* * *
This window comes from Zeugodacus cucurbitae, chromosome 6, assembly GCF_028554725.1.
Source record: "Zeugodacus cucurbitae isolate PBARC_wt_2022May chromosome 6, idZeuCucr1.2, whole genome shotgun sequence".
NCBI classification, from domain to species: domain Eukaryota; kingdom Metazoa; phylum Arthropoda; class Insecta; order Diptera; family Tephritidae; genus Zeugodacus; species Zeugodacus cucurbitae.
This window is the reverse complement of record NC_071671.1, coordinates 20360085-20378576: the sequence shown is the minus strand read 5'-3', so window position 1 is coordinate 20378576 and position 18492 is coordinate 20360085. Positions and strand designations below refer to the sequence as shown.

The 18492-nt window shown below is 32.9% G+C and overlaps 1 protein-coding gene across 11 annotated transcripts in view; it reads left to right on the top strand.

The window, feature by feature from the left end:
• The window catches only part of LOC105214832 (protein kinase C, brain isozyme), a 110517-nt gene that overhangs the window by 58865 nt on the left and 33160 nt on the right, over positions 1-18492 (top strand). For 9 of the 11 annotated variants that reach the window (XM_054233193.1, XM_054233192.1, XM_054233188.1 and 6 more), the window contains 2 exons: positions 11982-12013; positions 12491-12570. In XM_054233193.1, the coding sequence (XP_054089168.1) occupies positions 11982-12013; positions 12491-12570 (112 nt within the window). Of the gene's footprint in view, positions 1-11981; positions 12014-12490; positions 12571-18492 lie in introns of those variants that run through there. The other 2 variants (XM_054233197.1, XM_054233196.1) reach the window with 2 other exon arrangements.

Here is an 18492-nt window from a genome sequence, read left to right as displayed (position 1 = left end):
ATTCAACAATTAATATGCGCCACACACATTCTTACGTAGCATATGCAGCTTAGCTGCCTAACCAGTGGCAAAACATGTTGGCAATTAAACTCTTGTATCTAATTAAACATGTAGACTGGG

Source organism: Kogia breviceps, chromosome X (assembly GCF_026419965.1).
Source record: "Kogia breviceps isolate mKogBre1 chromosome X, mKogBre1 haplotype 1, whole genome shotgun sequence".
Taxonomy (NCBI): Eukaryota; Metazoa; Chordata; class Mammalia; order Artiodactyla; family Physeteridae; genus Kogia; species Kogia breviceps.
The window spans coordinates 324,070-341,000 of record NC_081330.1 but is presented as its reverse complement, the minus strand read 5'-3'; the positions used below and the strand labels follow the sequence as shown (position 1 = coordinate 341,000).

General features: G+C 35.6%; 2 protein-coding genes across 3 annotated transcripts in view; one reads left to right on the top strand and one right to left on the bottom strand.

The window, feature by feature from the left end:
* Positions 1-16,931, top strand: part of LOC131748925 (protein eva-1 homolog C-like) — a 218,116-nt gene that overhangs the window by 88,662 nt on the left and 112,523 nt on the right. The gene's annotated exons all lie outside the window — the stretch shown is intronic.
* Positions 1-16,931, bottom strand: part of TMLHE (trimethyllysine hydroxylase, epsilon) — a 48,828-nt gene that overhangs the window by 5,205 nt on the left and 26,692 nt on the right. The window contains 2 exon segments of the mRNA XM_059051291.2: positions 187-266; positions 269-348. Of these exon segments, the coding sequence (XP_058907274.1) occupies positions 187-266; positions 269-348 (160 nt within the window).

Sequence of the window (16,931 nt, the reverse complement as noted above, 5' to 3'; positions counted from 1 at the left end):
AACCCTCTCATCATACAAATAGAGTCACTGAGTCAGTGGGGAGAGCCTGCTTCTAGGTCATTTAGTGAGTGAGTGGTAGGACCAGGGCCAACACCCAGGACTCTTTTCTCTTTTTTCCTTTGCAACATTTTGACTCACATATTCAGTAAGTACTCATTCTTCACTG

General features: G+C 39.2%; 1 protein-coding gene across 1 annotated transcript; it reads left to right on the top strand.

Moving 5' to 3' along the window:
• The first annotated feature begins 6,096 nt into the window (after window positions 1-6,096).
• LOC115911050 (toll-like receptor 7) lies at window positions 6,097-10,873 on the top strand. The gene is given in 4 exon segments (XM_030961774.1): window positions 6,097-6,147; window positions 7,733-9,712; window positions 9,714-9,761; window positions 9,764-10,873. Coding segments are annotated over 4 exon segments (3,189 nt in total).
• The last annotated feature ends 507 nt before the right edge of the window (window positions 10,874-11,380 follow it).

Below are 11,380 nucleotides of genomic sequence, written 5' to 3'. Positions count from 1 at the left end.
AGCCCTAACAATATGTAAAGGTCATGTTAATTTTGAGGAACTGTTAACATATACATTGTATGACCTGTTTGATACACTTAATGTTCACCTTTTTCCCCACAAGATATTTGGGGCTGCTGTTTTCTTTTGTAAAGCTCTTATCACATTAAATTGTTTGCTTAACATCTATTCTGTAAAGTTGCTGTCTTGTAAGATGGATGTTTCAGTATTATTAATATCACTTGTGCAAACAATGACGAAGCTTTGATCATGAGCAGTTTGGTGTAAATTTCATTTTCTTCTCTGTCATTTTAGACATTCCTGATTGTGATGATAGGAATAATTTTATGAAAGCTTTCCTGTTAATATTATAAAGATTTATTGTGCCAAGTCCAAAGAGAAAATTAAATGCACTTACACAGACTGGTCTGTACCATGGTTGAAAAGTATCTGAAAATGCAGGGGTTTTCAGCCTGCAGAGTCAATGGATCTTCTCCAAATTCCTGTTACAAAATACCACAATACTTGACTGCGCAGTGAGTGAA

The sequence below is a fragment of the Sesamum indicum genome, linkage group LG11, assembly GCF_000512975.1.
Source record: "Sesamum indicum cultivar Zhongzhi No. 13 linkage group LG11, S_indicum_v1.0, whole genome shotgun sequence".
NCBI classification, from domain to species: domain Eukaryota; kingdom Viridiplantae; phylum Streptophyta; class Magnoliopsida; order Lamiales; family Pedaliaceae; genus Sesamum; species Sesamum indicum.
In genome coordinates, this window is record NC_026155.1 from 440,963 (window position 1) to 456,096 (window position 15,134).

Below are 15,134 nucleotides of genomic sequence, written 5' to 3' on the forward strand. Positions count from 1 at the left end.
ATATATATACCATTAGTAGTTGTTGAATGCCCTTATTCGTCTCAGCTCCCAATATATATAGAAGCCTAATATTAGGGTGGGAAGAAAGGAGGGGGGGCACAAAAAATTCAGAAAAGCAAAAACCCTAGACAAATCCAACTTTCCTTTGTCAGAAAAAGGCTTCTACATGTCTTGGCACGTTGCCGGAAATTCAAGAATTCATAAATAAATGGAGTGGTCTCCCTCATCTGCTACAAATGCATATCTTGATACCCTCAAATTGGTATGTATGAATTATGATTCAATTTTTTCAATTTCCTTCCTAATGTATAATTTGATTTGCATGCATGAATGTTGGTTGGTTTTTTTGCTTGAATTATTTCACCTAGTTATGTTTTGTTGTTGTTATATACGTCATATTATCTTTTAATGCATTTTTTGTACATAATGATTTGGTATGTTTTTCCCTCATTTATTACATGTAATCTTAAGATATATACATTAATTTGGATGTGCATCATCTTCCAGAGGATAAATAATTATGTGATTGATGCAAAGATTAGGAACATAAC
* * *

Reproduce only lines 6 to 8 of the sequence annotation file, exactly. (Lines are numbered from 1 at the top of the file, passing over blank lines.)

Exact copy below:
The window, feature by feature from the left end:
• The window catches only part of LOC105214832 (protein kinase C, brain isozyme), a 110517-nt gene that overhangs the window by 58865 nt on the left and 33160 nt on the right, over positions 1-18492 (top strand). For 9 of the 11 annotated variants that reach the window (XM_054233193.1, XM_054233192.1, XM_054233188.1 and 6 more), the window contains 2 exons: positions 11982-12013; positions 12491-12570. In XM_054233193.1, the coding sequence (XP_054089168.1) occupies positions 11982-12013; positions 12491-12570 (112 nt within the window). Of the gene's footprint in view, positions 1-11981; positions 12014-12490; positions 12571-18492 lie in introns of those variants that run through there. The other 2 variants (XM_054233197.1, XM_054233196.1) reach the window with 2 other exon arrangements.

Here is an 18492-nt window from a genome sequence, read left to right as displayed (position 1 = left end):